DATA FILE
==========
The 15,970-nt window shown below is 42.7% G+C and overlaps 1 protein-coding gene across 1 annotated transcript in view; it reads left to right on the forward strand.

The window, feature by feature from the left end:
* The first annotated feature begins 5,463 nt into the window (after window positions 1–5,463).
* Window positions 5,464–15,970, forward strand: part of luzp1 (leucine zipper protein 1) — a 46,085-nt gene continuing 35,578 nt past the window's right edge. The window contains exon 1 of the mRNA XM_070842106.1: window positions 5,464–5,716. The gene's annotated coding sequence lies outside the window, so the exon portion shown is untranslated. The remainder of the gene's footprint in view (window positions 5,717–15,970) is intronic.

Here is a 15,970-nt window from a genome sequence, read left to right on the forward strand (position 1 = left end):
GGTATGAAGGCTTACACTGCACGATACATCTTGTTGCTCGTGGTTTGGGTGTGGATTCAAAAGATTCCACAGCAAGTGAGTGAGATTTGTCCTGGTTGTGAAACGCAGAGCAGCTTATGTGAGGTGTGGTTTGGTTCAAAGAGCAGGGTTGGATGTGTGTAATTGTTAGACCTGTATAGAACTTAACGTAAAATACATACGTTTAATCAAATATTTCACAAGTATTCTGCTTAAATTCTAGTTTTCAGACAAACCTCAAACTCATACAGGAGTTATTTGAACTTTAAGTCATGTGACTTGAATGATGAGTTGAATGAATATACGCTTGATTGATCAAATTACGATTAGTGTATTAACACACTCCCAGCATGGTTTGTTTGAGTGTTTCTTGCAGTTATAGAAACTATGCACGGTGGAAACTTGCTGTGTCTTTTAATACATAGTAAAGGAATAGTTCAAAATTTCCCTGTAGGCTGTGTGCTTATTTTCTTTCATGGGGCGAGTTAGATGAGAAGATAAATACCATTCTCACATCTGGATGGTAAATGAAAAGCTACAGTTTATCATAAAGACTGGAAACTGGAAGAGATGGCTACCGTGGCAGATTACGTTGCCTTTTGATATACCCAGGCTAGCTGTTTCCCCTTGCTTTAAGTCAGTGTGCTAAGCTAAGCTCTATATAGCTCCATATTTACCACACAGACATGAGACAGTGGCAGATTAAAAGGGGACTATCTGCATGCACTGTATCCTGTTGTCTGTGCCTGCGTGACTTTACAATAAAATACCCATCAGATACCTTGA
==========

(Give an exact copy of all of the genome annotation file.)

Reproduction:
The 15,970-nt window shown below is 42.7% G+C and overlaps 1 protein-coding gene across 1 annotated transcript in view; it reads left to right on the forward strand.

The window, feature by feature from the left end:
* The first annotated feature begins 5,463 nt into the window (after window positions 1–5,463).
* Window positions 5,464–15,970, forward strand: part of luzp1 (leucine zipper protein 1) — a 46,085-nt gene continuing 35,578 nt past the window's right edge. The window contains exon 1 of the mRNA XM_070842106.1: window positions 5,464–5,716. The gene's annotated coding sequence lies outside the window, so the exon portion shown is untranslated. The remainder of the gene's footprint in view (window positions 5,717–15,970) is intronic.

Here is a 15,970-nt window from a genome sequence, read left to right on the forward strand (position 1 = left end):
GGTATGAAGGCTTACACTGCACGATACATCTTGTTGCTCGTGGTTTGGGTGTGGATTCAAAAGATTCCACAGCAAGTGAGTGAGATTTGTCCTGGTTGTGAAACGCAGAGCAGCTTATGTGAGGTGTGGTTTGGTTCAAAGAGCAGGGTTGGATGTGTGTAATTGTTAGACCTGTATAGAACTTAACGTAAAATACATACGTTTAATCAAATATTTCACAAGTATTCTGCTTAAATTCTAGTTTTCAGACAAACCTCAAACTCATACAGGAGTTATTTGAACTTTAAGTCATGTGACTTGAATGATGAGTTGAATGAATATACGCTTGATTGATCAAATTACGATTAGTGTATTAACACACTCCCAGCATGGTTTGTTTGAGTGTTTCTTGCAGTTATAGAAACTATGCACGGTGGAAACTTGCTGTGTCTTTTAATACATAGTAAAGGAATAGTTCAAAATTTCCCTGTAGGCTGTGTGCTTATTTTCTTTCATGGGGCGAGTTAGATGAGAAGATAAATACCATTCTCACATCTGGATGGTAAATGAAAAGCTACAGTTTATCATAAAGACTGGAAACTGGAAGAGATGGCTACCGTGGCAGATTACGTTGCCTTTTGATATACCCAGGCTAGCTGTTTCCCCTTGCTTTAAGTCAGTGTGCTAAGCTAAGCTCTATATAGCTCCATATTTACCACACAGACATGAGACAGTGGCAGATTAAAAGGGGACTATCTGCATGCACTGTATCCTGTTGTCTGTGCCTGCGTGACTTTACAATAAAATACCCATCAGATACCTTGA